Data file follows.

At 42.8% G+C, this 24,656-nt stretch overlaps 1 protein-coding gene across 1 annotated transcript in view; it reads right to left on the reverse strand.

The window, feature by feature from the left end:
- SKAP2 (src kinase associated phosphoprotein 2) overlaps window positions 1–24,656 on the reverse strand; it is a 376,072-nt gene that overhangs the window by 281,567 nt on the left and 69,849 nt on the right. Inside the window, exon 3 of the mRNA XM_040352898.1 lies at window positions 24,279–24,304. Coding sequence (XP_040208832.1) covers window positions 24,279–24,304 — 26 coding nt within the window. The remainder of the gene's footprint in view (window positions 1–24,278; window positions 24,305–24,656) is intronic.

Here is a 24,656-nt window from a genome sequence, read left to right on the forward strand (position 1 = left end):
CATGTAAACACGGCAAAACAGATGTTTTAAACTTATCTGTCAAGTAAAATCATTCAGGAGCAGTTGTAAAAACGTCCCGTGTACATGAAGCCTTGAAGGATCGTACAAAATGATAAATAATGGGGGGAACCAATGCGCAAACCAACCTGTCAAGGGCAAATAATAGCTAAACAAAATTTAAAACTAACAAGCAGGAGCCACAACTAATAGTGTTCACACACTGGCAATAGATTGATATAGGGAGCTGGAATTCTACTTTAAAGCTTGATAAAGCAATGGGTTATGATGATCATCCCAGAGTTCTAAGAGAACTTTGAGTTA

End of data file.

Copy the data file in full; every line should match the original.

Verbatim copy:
At 42.8% G+C, this 24,656-nt stretch overlaps 1 protein-coding gene across 1 annotated transcript in view; it reads right to left on the reverse strand.

The window, feature by feature from the left end:
- SKAP2 (src kinase associated phosphoprotein 2) overlaps window positions 1–24,656 on the reverse strand; it is a 376,072-nt gene that overhangs the window by 281,567 nt on the left and 69,849 nt on the right. Inside the window, exon 3 of the mRNA XM_040352898.1 lies at window positions 24,279–24,304. Coding sequence (XP_040208832.1) covers window positions 24,279–24,304 — 26 coding nt within the window. The remainder of the gene's footprint in view (window positions 1–24,278; window positions 24,305–24,656) is intronic.

Here is a 24,656-nt window from a genome sequence, read left to right on the forward strand (position 1 = left end):
CATGTAAACACGGCAAAACAGATGTTTTAAACTTATCTGTCAAGTAAAATCATTCAGGAGCAGTTGTAAAAACGTCCCGTGTACATGAAGCCTTGAAGGATCGTACAAAATGATAAATAATGGGGGGAACCAATGCGCAAACCAACCTGTCAAGGGCAAATAATAGCTAAACAAAATTTAAAACTAACAAGCAGGAGCCACAACTAATAGTGTTCACACACTGGCAATAGATTGATATAGGGAGCTGGAATTCTACTTTAAAGCTTGATAAAGCAATGGGTTATGATGATCATCCCAGAGTTCTAAGAGAACTTTGAGTTA